Choi then emphasized the benefits of peer response for her as the writer (Mangelsdorf 1992). Her role for participating in peer response is to obtain peer feedback for revision. Guided by this role, Choi came to view peer response as a feedback-oriented activity with the writer by regarding the recipient of the feedback as the primary beneficiary (Zhu & Mitchell 2012). In particular, her “reader-centered, active, and eliciting” (Zhu & Mitchell 2012, 369) stance in her writer role is very well illustrated as follows:
From an activity theory perspective, the division of labor in this peer response activity—who gives feedback and who receives feedback—is shaped by Choi. Choi primarily participated in peer response as a feedback receiver. The labor is divided between the participants in groups of four—Choi is responsible for peer feedback receiver and three peers for givers. In this sense, as illustrated in Figure 2, the subject and object are mediated by division of labour (or roles). This is most explicitly evidenced in the words of Choi:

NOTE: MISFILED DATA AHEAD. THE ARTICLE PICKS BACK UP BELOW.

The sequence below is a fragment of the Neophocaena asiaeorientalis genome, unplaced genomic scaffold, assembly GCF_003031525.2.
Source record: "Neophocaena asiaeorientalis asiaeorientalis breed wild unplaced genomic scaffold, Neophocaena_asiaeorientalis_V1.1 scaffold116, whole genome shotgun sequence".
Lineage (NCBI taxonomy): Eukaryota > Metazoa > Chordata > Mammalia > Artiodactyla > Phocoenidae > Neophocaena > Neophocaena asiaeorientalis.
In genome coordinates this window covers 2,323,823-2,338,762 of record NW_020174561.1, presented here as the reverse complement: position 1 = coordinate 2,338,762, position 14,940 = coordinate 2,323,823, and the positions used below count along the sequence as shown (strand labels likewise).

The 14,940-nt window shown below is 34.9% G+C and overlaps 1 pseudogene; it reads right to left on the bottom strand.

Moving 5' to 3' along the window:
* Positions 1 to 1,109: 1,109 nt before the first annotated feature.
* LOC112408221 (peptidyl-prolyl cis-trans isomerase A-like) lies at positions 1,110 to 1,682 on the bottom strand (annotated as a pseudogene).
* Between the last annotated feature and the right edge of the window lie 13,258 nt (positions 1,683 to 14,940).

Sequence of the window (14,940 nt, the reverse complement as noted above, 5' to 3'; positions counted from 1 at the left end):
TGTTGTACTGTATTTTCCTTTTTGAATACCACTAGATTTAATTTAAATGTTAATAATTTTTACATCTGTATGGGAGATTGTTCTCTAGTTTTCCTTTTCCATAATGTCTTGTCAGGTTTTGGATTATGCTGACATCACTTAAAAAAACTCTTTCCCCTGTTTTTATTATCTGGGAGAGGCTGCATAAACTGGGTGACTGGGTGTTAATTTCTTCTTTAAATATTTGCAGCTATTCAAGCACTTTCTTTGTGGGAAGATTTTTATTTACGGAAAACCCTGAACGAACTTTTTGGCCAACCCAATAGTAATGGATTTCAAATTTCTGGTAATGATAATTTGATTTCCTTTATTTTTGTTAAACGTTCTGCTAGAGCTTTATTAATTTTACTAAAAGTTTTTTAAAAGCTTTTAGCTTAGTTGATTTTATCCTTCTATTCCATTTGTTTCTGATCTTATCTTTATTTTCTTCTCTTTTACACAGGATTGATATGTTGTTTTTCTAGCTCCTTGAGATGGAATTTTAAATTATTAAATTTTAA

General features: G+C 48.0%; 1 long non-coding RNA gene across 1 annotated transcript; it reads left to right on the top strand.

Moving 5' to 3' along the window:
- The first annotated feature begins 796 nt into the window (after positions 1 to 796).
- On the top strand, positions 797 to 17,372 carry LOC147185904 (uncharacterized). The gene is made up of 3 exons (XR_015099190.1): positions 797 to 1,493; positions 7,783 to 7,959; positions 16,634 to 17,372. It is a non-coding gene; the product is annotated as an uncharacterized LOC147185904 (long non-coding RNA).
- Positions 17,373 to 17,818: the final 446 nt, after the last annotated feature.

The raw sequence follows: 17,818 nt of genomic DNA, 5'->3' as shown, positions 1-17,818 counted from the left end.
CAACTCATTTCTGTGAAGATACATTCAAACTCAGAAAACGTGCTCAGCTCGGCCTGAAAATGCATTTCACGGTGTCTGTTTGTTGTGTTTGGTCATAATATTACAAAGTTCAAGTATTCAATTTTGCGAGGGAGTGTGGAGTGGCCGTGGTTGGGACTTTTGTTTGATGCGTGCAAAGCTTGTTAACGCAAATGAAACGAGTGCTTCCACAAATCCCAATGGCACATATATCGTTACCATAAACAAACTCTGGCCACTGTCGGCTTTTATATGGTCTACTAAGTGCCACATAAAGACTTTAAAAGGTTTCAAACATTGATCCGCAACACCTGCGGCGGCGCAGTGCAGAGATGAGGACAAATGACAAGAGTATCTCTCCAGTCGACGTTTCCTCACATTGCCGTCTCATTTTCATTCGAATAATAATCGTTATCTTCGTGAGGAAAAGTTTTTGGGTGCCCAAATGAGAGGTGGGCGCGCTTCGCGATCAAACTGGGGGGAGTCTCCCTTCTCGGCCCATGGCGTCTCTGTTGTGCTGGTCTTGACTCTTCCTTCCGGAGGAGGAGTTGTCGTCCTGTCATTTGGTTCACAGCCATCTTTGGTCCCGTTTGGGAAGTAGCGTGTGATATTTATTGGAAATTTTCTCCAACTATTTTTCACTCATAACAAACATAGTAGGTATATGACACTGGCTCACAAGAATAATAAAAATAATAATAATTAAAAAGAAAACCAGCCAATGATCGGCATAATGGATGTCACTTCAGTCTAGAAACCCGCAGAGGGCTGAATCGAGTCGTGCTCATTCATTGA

Although she talked a lot in a positive way about peer response, Choi highlighted, for the most part, the benefits of peer response for the writer as opposed to the reader and participated in the writer role primarily through responding to peers’ comments. This suggests that, for Choi, peer response is primarily an activity serving the needs of the writer. Besides, Choi seems to be willing to let her peers take the lead. She commented, “I only revised the parts that was pointed. I didn’t make a correction in the introduction part because I thought no one pointed out something . . . I followed only their comments and I didn’t think critically about my writing.” By no means is it easy to draw a tentative conclusion of whether or not Choi took advantages of peer comments to complete the tasks more quickly and with less effort. Unfortunately, the more feedback the peers offered, the less responsibility Choi took. Clues to this are provided in the following story.